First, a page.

Chicago Puts Millions of Deposits Into Its Last Black-Owned Bank

  • Once numerous, such lenders have dwindled in recent decades
  • City treasurer says institutions should support firms’ mission

The Illinois Service Federal Savings and Loan offices in Chicago in 1951.

Photographer: Robert Abbott Sengstacke/Getty Images

Chicago is pumping deposits into the last black-owned bank based in the city, bolstering a lender that began in the Great Depression, as officials join a nationwide movement to steer idle funds to underserved communities.

The third-largest U.S. metropolis is entrusting $20 million to Illinois Service Federal Savings & Loan Association, the city’s treasurer, Kurt Summers, announced Monday. The decision follows a grass-roots campaign, often dubbed #BankBlack, that has urged consumers over the past year to park their money at black-owned lenders. Institutions such as municipalities should take part too, Summers said in an interview. 

“If we’re going to be serious about supporting those communities and supporting community banks and what they do for small businesses, we have to look for opportunities like this,” he said.

Black-owned banks proliferated after the Civil War and through Jim Crow segregation to counter discriminatory lending practices once deeply entrenched in mainstream banking. But their numbers have since dwindled from more than 100 to just a few dozen. And after an era of rapid financial-industry consolidation, many cities simply park their money with the giant firms that remain.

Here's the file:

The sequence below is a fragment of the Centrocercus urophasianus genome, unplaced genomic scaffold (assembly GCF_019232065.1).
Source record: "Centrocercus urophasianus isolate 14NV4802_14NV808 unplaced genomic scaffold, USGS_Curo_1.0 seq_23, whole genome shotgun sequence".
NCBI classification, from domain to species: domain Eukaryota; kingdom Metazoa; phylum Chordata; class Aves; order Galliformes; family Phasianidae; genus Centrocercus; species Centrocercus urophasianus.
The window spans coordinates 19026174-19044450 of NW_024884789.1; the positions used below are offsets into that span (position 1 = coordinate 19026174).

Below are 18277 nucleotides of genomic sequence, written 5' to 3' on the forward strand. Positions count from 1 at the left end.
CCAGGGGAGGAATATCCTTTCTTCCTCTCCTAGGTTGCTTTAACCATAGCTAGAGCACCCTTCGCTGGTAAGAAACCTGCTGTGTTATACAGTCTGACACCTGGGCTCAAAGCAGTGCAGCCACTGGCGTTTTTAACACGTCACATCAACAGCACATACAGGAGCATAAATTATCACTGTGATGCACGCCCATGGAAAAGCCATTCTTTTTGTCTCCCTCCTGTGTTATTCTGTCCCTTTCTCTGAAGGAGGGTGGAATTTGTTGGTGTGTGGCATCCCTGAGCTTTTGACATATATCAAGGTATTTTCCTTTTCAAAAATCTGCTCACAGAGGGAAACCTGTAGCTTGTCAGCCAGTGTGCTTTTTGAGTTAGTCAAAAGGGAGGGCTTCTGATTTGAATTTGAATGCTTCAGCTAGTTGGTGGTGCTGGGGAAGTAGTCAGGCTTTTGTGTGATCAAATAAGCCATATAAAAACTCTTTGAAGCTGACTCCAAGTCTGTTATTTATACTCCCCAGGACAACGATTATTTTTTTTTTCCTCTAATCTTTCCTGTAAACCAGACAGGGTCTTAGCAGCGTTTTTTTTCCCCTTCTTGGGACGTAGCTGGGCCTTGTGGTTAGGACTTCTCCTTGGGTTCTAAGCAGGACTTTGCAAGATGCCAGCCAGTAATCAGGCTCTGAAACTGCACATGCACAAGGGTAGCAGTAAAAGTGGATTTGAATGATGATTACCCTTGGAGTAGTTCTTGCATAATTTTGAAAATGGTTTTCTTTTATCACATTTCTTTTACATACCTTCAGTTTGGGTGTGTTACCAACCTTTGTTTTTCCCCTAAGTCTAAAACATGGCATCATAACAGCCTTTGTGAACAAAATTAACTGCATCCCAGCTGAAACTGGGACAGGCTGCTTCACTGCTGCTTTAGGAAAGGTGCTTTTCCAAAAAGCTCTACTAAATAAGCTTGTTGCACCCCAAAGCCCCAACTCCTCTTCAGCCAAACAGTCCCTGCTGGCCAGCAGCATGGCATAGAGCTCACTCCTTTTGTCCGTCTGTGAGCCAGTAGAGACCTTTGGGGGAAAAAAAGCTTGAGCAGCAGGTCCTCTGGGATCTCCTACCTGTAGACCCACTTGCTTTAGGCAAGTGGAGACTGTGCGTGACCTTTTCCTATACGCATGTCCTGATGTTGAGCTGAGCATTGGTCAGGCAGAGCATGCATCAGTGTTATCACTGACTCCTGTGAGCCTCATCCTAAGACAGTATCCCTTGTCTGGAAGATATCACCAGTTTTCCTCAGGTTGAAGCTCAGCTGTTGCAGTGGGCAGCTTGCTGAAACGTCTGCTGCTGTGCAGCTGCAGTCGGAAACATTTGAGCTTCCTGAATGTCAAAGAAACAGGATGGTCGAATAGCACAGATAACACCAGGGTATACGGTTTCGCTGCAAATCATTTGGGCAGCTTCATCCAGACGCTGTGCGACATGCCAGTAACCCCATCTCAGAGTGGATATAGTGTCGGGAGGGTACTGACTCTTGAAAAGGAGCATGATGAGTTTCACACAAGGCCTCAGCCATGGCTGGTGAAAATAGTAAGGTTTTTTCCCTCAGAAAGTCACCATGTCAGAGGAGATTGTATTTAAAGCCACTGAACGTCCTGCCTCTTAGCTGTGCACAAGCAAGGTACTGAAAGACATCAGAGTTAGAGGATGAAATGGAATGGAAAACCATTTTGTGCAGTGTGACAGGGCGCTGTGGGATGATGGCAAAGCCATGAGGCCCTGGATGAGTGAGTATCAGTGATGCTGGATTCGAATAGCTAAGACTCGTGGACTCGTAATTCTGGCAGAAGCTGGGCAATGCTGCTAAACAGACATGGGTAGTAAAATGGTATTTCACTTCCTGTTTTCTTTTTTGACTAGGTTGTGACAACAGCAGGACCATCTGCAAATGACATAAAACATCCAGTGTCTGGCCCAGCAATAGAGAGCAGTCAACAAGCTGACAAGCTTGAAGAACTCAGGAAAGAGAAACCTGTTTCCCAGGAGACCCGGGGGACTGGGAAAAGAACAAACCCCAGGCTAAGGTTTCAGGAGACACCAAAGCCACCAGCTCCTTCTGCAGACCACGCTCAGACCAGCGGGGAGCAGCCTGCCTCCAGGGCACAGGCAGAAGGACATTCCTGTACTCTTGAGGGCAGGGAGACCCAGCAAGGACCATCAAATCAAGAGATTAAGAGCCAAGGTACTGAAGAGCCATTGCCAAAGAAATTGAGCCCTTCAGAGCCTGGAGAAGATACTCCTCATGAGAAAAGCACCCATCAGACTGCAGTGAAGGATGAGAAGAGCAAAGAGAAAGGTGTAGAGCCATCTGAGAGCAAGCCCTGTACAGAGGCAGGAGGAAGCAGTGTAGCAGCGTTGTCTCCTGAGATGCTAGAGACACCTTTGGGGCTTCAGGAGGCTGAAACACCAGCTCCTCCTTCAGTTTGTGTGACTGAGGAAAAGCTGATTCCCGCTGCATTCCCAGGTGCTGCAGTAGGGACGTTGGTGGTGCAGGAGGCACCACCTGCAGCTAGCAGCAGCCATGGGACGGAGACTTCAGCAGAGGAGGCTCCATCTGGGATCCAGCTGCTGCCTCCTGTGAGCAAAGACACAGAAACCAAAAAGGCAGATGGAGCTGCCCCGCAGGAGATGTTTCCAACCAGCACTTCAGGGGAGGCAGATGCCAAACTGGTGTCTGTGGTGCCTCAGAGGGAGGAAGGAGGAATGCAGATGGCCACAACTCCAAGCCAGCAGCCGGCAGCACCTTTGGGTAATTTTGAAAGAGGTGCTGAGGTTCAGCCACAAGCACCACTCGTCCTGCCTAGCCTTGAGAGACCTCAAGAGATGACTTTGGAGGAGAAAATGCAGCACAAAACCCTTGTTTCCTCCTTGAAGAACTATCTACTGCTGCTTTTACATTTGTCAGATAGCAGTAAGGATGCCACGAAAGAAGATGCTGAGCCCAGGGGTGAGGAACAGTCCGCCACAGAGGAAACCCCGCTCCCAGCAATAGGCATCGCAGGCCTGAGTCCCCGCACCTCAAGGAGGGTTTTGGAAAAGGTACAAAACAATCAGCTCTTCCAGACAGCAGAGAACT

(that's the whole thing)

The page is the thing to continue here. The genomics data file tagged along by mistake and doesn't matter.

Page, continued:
Disappearing Lenders

At least 10 black-owned lenders have shut in the past few years, according to Jesse Van Tol, chief operating officer at the National Community Reinvestment Coalition. That includes the only other black-owned bank based in Chicago, Seaway Bank & Trust, which was closed by the Federal Deposit Insurance Corp. and sold earlier this year.

Those that remain are relatively small, with none holding more than $1 billion, a key threshold in the industry, Van Tol said. Yet, even as underdogs, they’re still relevant.

The institutions focus their financial resources on black communities and are thought to be more equitable and fair to minority clients, he said. Research shows that black and Hispanic borrowers still face extra challenges in getting loans to buy homes, one of the largest factors to building wealth in the U.S.

“Banking while black in this country is still a hazard,” he said.

‘Much-Needed Boost’

Illinois Service Federal, located in Chicago’s historically black Bronzeville neighborhood, was founded by 13 men in 1934 as a source of financing for the city’s residents in largely segregated and less affluent neighborhoods. Summers grew up just blocks from its headquarters.

The bank has faced challenges in recent years. In 2015, the Office of the Comptroller of the Currency told the bank to raise more capital or risk being shut down. The firm has shored up its funds under new owners and now meets requirements for the city to invest in it, according to the treasurer’s office. The changes made “speak volumes to the potential and future of this bank,” Summers said.

The deposit provides a “much-needed boost to our financial foundation, ensuring that we can strengthen the economic base of our communities and help people fulfill their dreams,” the bank’s chairman, Papa Kwesi Nduom, said in a statement.

That means more financial services in neighborhoods on the city’s south and west sides, historically home to majority-black populations, according to Phillip Beckham, executive director of Mid South Business Association and Resource Center.

“Almost every day, I hear about the need for increased access to capital for our small business owners and entrepreneurs,” he said in a statement. The deposit will enable “us to develop our homes, our businesses and our neighborhoods.”

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